There are lots of great reasons to learn Python, but most people quit before they've reached their learning goals in this video. I'M gon na show you a five-step approach that has worked for thousands and thousands of learners, including me, and I think, it'll work for you too, to start with. Yes, I work at data quest an online platform that teaches Python and other data science skills, but this video isn't a sales pitch and this approach can work for anyone, regardless of why you want to learn Python and what platform you're learning with step. One is something: you've probably already done, find your motivation to learn Python, but it's worth taking the time to sit back and really reflect on that. Why do you want to learn Python learning any programming language is gon na, be a challenging and sometimes very frustrating journey. If you don't have a good reason to do it, it's gon na be really easy to quit.
Ideally, your motivation should be something that's specific and project-based. For example, I want to learn Python to build my idea for a video game, or I want to learn Python, to build models to predict the stock market. That gives you a clear goal. It narrows down the list of things you need to learn and it allows you to work incrementally. If you have a vague motivation like I want to learn Python, to make more money, you won't be able to make incremental progress toward it. Your salary isn't gon na creep up slightly every time you learn a new thing and when you have to wait until the end of a really long journey to get any kind of award, it gets really easy to. Let yourself give up
I know because I've done that myself having a vague goal, also doesn't help you focus on what specific aspects of Python you need to learn. What you need to know to use Python for data science, for example, is pretty different from what you need to know to use Python to build a game. So if you don't know what you want to do with Python, you're gon na have a hard time, even figuring out what you need to learn once you get past the basics. Speaking of the basics, step 2 is learn basic Python, syntax,
The key here - and this is really important - spend as little time learning this as possible. You don't need to learn everything. You don't need to become a Python syntax master. You just need to learn enough to move on to the next step, aim to spend no more than a few weeks and that's assuming you're only doing part-time self-study, because it's really not very interesting. Your goal should be to work quickly through the basics and get to a point where you can working on projects as soon as possible and that's step. Three start working on structured projects based on your motivation. Working on projects is really valuable. They'Ll help you build real world experience, while forcing you to practice what you've learned and forcing you to learn new things and confront new challenges and, at the same time, it's much easier to stay, interested and motivated when you're working on a project, because you're focused on A topic that interests you and you're working towards building something real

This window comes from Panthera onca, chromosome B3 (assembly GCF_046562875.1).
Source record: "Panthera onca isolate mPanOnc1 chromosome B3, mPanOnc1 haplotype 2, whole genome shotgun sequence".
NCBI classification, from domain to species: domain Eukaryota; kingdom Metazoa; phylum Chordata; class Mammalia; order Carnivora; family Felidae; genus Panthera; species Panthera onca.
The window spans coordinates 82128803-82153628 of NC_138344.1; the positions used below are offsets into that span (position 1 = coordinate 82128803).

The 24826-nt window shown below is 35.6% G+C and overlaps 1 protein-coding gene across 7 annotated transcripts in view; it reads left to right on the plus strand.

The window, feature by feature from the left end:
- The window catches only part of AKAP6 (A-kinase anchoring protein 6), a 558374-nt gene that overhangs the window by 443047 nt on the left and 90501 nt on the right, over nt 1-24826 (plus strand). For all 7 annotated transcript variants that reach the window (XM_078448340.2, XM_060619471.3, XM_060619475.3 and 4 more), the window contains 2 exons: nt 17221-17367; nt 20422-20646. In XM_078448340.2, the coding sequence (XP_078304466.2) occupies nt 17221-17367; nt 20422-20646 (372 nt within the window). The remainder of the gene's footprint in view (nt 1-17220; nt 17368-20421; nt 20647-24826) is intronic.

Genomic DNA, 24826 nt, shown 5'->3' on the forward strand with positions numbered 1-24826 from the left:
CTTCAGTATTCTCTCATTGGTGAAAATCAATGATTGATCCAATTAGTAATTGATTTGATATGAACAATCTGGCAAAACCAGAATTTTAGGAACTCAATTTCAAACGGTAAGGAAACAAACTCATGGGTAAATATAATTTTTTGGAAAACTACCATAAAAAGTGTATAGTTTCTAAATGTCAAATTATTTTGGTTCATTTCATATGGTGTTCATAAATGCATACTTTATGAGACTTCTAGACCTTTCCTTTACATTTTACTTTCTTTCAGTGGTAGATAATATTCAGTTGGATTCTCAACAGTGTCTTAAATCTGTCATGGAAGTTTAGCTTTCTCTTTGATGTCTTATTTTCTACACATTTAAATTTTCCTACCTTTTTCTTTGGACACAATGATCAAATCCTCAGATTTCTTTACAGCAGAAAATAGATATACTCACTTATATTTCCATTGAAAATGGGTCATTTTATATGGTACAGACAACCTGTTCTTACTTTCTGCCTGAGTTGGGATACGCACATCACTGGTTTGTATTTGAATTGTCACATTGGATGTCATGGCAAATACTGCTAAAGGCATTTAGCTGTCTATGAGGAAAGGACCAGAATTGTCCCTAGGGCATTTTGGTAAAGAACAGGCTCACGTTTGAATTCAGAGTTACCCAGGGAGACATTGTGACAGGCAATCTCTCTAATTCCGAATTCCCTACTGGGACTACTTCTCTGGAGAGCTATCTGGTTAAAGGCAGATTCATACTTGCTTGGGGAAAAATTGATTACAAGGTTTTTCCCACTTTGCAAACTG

For example, if you're interested in learning Python for data science once you've got the basics of Python, syntax under your belt find a tutorial analyzing, A data set that interests you or grab your own data and start trying to work with it using Python. This process can be painful, but because you're actually interested in what you're doing you're much more likely to stick with it check out the links in the video description below for lots of project resources or just scroll down. If you're seeing this video on the data quest website, step four is to break away from the structure of a tutorial or a guide and start building projects totally on your own, particularly at first
This will be a challenge: that'll, send you to Google and Stack Overflow Quite a bit, but that challenge is gon na help. You learn a lot of new things. If your project idea seems too difficult at first try breaking it down into smaller sections and approaching it step by step. Also remember that resorting to Google is not a failure. Every time you encounter a problem and have to look up the answer. You'Ve learned something and the dirty little secret about programming is that even the pros go to Google for answers all the time. Step 5 is to keep working on progressively harder projects that might sound the same as step 4, and it's certainly a continuation of that. But the progressively harder part is really key When you're able to build your own projects that can become really tempting to keep building similar things. That gets you the satisfaction of completing a project over and over again, but it also keeps you within your comfort zone, to keep getting better
You need to up the difficulty on yourself whenever you find you're getting complacent, you can do that with a new project or by trying to build and add complexity to an existing project. If you need to add some difficulty to a project, you've already built here, are a few ideas. Try writing a tutorial about how to build your project, teaching other people about how and why your project works can be a real chance and it'll highlight areas of weakness. Of your understanding, can you scale up your project to handle more data or more users more traffic? Can you make your code faster, more efficient? Can you make your project useful for a bigger audience? Can you make it production ready or even turn it into a real product? Can you make it more self-contained by eliminating some of the dependencies learning? Python is kind of like learning a spoken language, there's always more to learn and there's really no end point, but at some point is you're.